If �Dusty� is an invention according to the rules of the book of how to become a lady, and �Suzi� is the invention of a man, then �Karen� is the epitome of what seems to be the ground in-between, namely �naturalness�. Unspoilt and clean sounding Karen Carpenter, was and is abhorred by serious music lovers all over the world for her soda and white teeth image. Yet the songs she recorded together with her brother Richard Carpenter under the name �The Carpenters�, are full of heart wrenching yearning and longing that would never go away. Like Dusty, Karen was a little tomboy, sharing with the British singer a passion for playing the drums. �She asked for a set of drums�, her brother remembers in a TV interview, �which my parents thought was a bit dubious�. The flute and the accordion apparently did nothing for the sixteen year old girl, whose voice was soon to be discovered to be one of the most distinct and unique voices in rock history. Herp Alpert said of it, that it had �an unusual quality to it�. For the singer Petula Clark there was a �mystery to it, that certain quality of yearning�. Like Dusty Springfield�s voice, it was an alto, deeper than most women�s voices, brought to maximum effect in her brother�s compositions. For Richard Carpenter loved to drop the notes in major seventh at the end of a chorus or a refrain. Karen Carpenter is another �Lady who Vanishes�. Not, however, in terms of gender categories. Karen vanished because she was a vessel for shaping absence, purer than pure and more natural than natural. A critic once said of her she was the voice of death singing. And he meant it as a compliment. Whereas in �Close to you� the loved on is thought to be present, in songs like �Goodbye to Love� or �Superstar� desire is from the beginning thwarted. �Superstar� was one of the first songs about a fan-star relationship, the character in the song longing for the adored star to be present, yet all that remains of him or her is, most crucially in our context, the voice. (video) The theme was recently picked up in Eminem�s song �Stan�, at the core of which is as I am sure you remember another disembodied female voice, the sampled voice of the singer Dido who in the video wanders round the house to bemoan her isolation from her star-struck boyfriend. Here also, the voice is all that remains after love has been unrequited. But it is the tape recorded voice of Stan, the fan, who haunts the rapper after Stan has killed himself.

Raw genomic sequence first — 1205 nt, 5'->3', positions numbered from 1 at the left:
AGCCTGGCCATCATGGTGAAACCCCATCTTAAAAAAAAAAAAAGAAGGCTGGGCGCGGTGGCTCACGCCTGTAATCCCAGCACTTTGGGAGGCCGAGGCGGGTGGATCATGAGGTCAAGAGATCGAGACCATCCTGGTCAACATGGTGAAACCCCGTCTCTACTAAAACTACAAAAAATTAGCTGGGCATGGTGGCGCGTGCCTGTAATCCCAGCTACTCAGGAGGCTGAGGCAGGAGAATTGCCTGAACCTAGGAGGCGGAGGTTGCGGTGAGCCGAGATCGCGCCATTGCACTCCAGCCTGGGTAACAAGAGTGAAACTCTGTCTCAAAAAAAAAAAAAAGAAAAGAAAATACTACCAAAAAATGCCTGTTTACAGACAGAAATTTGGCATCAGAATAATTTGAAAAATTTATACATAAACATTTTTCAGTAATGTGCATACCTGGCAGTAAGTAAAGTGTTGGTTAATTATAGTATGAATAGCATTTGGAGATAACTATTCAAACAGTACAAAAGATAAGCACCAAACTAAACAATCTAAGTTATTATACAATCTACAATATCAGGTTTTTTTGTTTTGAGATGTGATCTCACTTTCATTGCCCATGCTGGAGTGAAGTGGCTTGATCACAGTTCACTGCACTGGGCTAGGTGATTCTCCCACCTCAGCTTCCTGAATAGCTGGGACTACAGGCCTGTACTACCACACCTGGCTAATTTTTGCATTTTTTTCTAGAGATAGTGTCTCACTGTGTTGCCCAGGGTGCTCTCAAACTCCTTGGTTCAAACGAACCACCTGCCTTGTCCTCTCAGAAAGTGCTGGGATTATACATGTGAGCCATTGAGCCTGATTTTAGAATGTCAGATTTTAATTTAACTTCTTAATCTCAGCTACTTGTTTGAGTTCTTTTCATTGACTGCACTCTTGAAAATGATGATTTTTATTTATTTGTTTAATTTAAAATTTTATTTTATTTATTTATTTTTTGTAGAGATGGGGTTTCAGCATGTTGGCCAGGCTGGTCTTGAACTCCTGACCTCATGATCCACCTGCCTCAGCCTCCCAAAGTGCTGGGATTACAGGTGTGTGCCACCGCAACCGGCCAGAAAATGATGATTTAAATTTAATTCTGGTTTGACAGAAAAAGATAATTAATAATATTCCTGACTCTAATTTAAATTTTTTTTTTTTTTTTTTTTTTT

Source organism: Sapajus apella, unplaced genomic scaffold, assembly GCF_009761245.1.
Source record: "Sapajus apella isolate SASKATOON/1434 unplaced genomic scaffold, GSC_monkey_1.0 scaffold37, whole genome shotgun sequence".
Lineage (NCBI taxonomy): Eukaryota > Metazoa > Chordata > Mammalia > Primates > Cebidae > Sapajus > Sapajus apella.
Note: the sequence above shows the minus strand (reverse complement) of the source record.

What should have become clear by now, is that all three singers represent a category crises, a crisis in representation of gender, race and desire. What I am not suggesting in my talk today is a biographical reading of the lives of the singers, although this would at least in the case of Dusty, who was bisexual and had therefore good reason to distrust gender representations, and Karen, who died of the consequences of anorexia, her body literally thinning itself to death, be almost too obvious. Although there are biographies which support my reading, my argument is slightly more structural. I would like to link the specific �Body Dramas�, as Marina Abramovic would put it, to the subject of melancholia, melancholia being that special quality that defies representation. I am therefore not specifically concerned with the issue of gender but with representation as such and the links it establishes between the body and the voice. Since their is no object to give up, melancholia remains with the subject, who has killed the thing it loves long ago only to keep it alive until death does them part.